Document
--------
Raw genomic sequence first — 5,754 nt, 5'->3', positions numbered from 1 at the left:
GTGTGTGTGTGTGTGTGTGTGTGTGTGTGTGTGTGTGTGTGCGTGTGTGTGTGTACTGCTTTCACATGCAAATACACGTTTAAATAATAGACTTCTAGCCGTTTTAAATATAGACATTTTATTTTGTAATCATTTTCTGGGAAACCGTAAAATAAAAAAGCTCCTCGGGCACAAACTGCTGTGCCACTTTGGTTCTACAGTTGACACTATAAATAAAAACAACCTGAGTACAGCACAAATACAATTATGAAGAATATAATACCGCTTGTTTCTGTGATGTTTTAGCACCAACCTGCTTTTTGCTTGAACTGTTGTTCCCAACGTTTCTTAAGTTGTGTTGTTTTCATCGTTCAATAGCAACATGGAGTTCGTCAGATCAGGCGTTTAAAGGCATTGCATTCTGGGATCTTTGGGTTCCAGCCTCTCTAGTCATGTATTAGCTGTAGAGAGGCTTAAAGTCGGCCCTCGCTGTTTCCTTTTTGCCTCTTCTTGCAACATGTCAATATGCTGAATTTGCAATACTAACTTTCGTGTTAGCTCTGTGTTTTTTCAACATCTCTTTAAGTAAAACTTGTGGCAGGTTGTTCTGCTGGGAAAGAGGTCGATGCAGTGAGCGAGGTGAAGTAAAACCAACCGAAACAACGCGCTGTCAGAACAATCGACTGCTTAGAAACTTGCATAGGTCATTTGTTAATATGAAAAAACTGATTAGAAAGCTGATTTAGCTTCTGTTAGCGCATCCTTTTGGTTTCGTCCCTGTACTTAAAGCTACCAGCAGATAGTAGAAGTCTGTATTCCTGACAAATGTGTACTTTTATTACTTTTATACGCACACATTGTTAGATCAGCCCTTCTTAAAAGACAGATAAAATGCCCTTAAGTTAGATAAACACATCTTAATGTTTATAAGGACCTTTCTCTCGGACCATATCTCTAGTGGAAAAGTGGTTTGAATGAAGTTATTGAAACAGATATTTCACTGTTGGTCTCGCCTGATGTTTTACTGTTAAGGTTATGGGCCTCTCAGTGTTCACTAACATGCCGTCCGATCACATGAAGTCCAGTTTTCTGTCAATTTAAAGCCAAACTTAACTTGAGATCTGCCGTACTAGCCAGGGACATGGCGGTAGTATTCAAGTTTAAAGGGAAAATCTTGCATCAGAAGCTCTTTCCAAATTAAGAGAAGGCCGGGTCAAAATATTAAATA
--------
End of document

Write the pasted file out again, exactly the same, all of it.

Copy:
Raw genomic sequence first — 5,754 nt, 5'->3', positions numbered from 1 at the left:
GTGTGTGTGTGTGTGTGTGTGTGTGTGTGTGTGTGTGTGTGCGTGTGTGTGTGTACTGCTTTCACATGCAAATACACGTTTAAATAATAGACTTCTAGCCGTTTTAAATATAGACATTTTATTTTGTAATCATTTTCTGGGAAACCGTAAAATAAAAAAGCTCCTCGGGCACAAACTGCTGTGCCACTTTGGTTCTACAGTTGACACTATAAATAAAAACAACCTGAGTACAGCACAAATACAATTATGAAGAATATAATACCGCTTGTTTCTGTGATGTTTTAGCACCAACCTGCTTTTTGCTTGAACTGTTGTTCCCAACGTTTCTTAAGTTGTGTTGTTTTCATCGTTCAATAGCAACATGGAGTTCGTCAGATCAGGCGTTTAAAGGCATTGCATTCTGGGATCTTTGGGTTCCAGCCTCTCTAGTCATGTATTAGCTGTAGAGAGGCTTAAAGTCGGCCCTCGCTGTTTCCTTTTTGCCTCTTCTTGCAACATGTCAATATGCTGAATTTGCAATACTAACTTTCGTGTTAGCTCTGTGTTTTTTCAACATCTCTTTAAGTAAAACTTGTGGCAGGTTGTTCTGCTGGGAAAGAGGTCGATGCAGTGAGCGAGGTGAAGTAAAACCAACCGAAACAACGCGCTGTCAGAACAATCGACTGCTTAGAAACTTGCATAGGTCATTTGTTAATATGAAAAAACTGATTAGAAAGCTGATTTAGCTTCTGTTAGCGCATCCTTTTGGTTTCGTCCCTGTACTTAAAGCTACCAGCAGATAGTAGAAGTCTGTATTCCTGACAAATGTGTACTTTTATTACTTTTATACGCACACATTGTTAGATCAGCCCTTCTTAAAAGACAGATAAAATGCCCTTAAGTTAGATAAACACATCTTAATGTTTATAAGGACCTTTCTCTCGGACCATATCTCTAGTGGAAAAGTGGTTTGAATGAAGTTATTGAAACAGATATTTCACTGTTGGTCTCGCCTGATGTTTTACTGTTAAGGTTATGGGCCTCTCAGTGTTCACTAACATGCCGTCCGATCACATGAAGTCCAGTTTTCTGTCAATTTAAAGCCAAACTTAACTTGAGATCTGCCGTACTAGCCAGGGACATGGCGGTAGTATTCAAGTTTAAAGGGAAAATCTTGCATCAGAAGCTCTTTCCAAATTAAGAGAAGGCCGGGTCAAAATATTAAATA